Daumier and Literature
Note: To obtain more information about a particular lithograph, search in the Daumier database using its unique number (for example, LD328).
The historical events and circumstances of mid-nineteenth-century France affected the artistic and literary worlds in similar ways. The volatile political climate, the advent of new and improved technologies, and the development of new artistic and literary modes of production all created the conditions for both artistic and literary experimentation. Reacting to these social and cultural environments, Honoré Daumier and his literary peers adopted comparable artistic attitudes and approaches to their representation of French society as they pursued a similar audience for their works.
Mid-nineteenth-century France saw a succession of monarchical and republican governments, as the bourgeoisie struggled to discover which political form would best serve its interests given the many political factions with which it had to contend. While the bourgeoisie labored politically, its designs to displace old aristocratic norms and consolidate its social and cultural position in French society met with more success. This combination of political upheaval along with the bourgeoisie’s effort to secure its position socially and culturally created an environment that both liberated and limited artistic and literary expression. During this time, Romanticism and its emphasis on individual expression replaced Classicism, with its formal constraints and its association with the aristocratic past. This shift towards Romanticism opened up new possibilities for artistic forms with fairly rigid traditions, like poetry and painting. The novel, a literary form conducive to experimentation, flourished (see LD328). One of the leading figures of the French Romantic movement was the poet, novelist, dramatist, and artist, Victor Hugo, who established many of its doctrines early on in his career (see LD1004, LD1861, LD1940). Signaling the shift to Romanticism, Daumier satirized those artists and scholars who continued to hold onto the classical ideal through his caricatures of mythic and literary classical figures (see the series L’histoire ancienne LD925-974; the series Physionomies tragiques LD2175-2184; also see LD640 and LD1233).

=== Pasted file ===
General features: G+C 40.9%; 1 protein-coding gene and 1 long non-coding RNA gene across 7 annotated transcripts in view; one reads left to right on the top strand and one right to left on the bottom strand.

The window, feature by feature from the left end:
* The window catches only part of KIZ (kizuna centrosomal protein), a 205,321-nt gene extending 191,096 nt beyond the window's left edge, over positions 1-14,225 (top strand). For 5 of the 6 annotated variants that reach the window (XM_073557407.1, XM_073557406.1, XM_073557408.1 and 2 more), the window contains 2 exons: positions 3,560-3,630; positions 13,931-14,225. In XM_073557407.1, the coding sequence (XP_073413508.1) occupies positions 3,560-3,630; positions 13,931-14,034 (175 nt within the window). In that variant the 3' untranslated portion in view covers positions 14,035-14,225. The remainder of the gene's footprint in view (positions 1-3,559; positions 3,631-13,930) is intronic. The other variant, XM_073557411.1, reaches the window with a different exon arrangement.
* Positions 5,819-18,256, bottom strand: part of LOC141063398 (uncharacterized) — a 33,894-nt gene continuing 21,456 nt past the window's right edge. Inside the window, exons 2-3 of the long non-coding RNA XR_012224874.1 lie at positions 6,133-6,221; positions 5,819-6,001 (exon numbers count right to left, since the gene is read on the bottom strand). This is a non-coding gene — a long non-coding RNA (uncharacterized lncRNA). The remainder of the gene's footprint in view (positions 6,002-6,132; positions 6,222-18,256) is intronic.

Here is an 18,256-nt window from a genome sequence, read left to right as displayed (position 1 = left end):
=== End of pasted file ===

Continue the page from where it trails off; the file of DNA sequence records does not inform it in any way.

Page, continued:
While Romanticism liberated the formal expression of literary and artistic works, many of the governments that came to power during this period attempted to censor art and literature that criticized their policies by passing laws against such expression or simply suppressing vocal opponents through force. Daumier’s caricatures of King Louis-Philippe during the early thirties, where he often compared the King's physique to a pear, landed him in jail and served as a stimulus for the passage of the September Laws of 1835 (see LD34, LD47, LD76). The September Laws forced a number of artists and writers with a background in political satire out of politics. Some of these artists abandoned working for the press and filled literary books with illustrations.1 Other artists and writers used their background in political satire and started producing physiologies for the periodical press, where all aspects of bourgeois life became subject to intense scrutiny.2 Following this trend, Daumier abandoned political satire with the passage of the September Laws and focused his energy on the caricature of Parisian types (see the series Galerie physionomique LD326-350). This abrupt shift away from overt political satire towards a more subtle critique of French society through a close examination of bourgeois life paved the way for the Realist movement, which also emerged during the mid-nineteenth century.